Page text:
1. By becoming “Bread” and “Wine” for others. It might be hard for us to understand how we become “bread” and “wine” to others. There is a saying, “You are what you eat.” And so, when we eat of the bread and drink of the wine we come to share in the divinity of Christ and become one like him by sharing His paschal mystery, his passion, death and resurrection. As Jesus shares His Person to us, we too, are called as His followers to sacrifice ourselves for others as Christ did.

There was to be a Baptismal party for the new baby of a soldier and his wife at their home on an Army base. Before the ceremony the chaplain took the new father aside. "Are you prepared for this solemn event?" he asked. "I guess so," replied the soldier. "I've got two hams, pickles, bread, cake, cookies…" "No, no!" interrupted the chaplain. "I mean spiritually prepared!" "Well, I don't know," said the soldier thoughtfully. "Do you think two cases of whiskey are enough?" Beyond all that we hunger for physically, is our hunger for spiritual nourishment. Sometimes people aren't even aware that this exists. But Jesus realized this hunger and instituted the Holy Eucharist to feed our starving souls. (Harold Buetow in "God Still Speaks: Listen!")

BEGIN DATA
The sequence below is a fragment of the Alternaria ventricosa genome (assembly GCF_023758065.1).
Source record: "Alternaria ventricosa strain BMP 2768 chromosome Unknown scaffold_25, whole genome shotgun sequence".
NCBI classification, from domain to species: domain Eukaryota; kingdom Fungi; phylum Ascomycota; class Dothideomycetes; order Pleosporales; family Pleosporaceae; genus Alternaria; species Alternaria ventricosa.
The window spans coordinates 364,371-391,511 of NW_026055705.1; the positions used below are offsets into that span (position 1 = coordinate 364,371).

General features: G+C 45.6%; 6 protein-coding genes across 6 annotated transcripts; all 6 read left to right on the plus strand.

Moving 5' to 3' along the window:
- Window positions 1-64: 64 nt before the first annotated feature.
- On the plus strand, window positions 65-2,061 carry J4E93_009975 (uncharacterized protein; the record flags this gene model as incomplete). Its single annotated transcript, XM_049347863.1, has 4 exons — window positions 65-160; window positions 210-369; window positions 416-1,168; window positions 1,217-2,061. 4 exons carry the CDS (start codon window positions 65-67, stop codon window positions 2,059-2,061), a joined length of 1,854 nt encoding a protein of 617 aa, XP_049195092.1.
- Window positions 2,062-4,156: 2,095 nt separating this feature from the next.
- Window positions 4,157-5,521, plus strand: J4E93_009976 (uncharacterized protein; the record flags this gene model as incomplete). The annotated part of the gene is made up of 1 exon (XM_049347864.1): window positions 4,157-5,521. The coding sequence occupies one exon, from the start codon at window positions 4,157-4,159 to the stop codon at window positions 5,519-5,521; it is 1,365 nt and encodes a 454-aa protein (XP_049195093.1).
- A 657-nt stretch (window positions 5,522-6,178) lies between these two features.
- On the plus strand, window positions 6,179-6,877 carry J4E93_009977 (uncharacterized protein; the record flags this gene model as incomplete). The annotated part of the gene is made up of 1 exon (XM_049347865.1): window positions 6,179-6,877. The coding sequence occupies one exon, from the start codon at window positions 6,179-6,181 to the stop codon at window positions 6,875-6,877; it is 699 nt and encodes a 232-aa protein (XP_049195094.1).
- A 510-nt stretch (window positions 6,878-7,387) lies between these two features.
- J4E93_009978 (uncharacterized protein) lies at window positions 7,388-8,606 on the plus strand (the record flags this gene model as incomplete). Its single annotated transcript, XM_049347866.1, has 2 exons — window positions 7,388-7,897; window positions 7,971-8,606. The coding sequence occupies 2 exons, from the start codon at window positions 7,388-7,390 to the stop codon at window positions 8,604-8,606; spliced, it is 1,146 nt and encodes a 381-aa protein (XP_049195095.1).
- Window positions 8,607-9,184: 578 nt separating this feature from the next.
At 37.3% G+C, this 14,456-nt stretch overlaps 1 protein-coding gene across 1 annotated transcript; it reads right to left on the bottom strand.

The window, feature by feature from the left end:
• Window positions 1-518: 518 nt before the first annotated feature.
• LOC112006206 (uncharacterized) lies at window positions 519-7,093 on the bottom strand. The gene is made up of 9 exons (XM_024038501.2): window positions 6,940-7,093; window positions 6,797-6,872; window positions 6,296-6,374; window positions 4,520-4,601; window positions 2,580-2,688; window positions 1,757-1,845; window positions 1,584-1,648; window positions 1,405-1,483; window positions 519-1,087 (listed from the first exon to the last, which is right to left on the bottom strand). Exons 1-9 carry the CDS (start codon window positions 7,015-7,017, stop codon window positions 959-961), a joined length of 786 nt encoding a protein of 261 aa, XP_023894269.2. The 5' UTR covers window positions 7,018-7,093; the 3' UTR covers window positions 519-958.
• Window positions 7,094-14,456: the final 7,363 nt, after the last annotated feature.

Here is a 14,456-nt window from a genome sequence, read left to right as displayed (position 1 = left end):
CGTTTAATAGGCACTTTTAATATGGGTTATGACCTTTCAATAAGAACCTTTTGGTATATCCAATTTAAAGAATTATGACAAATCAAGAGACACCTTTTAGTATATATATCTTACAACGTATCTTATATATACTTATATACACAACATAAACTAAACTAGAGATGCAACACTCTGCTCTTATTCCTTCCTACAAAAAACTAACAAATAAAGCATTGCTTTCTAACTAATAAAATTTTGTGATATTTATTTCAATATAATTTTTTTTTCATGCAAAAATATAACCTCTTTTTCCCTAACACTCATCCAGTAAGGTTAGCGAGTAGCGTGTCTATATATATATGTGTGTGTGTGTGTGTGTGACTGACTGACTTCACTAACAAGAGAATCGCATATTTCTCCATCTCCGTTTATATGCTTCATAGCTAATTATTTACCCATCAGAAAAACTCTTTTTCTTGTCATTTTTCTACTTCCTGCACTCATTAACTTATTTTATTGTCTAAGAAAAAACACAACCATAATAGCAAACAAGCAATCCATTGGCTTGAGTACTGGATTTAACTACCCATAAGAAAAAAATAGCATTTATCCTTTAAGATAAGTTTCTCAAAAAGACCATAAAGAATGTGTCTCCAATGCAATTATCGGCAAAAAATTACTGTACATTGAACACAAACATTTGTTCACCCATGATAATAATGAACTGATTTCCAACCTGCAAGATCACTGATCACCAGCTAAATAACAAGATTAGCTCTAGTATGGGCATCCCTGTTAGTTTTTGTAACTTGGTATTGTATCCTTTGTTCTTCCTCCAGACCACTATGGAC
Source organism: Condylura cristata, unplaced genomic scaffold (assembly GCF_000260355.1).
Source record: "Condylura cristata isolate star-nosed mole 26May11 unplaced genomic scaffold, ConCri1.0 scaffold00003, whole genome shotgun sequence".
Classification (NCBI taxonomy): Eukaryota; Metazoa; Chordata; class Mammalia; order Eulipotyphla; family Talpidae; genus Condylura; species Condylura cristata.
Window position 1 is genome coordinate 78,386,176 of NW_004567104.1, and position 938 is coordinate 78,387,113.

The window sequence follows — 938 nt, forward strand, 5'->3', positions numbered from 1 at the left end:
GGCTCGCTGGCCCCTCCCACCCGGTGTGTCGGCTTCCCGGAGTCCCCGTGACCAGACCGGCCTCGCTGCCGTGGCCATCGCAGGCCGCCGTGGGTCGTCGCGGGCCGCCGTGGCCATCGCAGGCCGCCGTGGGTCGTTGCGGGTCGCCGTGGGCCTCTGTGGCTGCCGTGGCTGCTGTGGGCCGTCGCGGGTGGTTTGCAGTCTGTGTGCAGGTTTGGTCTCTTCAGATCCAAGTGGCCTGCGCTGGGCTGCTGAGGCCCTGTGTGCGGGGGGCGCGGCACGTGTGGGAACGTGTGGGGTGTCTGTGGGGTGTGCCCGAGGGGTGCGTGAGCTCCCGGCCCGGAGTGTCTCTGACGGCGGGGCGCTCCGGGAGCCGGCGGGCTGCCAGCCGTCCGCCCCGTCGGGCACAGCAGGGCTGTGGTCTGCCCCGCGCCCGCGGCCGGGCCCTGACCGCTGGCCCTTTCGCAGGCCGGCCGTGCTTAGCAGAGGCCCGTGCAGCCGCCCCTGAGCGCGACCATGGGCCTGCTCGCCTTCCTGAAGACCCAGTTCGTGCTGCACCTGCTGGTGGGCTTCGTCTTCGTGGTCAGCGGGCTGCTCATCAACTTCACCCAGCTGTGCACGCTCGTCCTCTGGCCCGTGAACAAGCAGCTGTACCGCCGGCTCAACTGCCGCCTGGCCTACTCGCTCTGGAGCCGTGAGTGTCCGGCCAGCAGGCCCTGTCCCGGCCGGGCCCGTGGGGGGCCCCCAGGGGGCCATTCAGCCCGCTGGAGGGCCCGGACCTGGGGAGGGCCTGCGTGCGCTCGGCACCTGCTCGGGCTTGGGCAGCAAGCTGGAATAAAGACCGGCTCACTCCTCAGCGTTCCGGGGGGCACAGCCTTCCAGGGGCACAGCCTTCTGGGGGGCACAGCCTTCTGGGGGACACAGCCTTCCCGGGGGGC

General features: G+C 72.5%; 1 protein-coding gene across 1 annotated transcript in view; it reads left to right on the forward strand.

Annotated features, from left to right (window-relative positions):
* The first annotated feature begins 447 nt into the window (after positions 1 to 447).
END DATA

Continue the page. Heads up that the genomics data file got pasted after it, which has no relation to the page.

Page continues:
When we eat the Bread of Life, we are called not only to satisfy our spiritual hunger but to put to practice the very life of Christ, who sacrificed even his life to save us.

2. By fully appreciating Christ’s presence in the Eucharist. Christ is present BODY, BLOOD, SOUL and DIVINITY in the Blessed Eucharist. The Fathers of the Church explain this truth that, while ordinary food is assimilated into man, the very opposite takes place in Holy Communion. Here man is assimilated into the Bread of Life calling us to receive it with due reverence, true repentance, proper preparation and grateful hearts.

What sort of preparation do we do to receive him? How reverently do we receive him in the Eucharist? Upon receiving him, do we spend some time in prayer and silence thanking God for such honor receiving him in the Eucharist? How do we participate actively in the one-hour Eucharistic celebration? The real presence of Christ is not something that was made up by the Catholic Church. It is a dogma that has been tested through time, which demands our faith and devotion.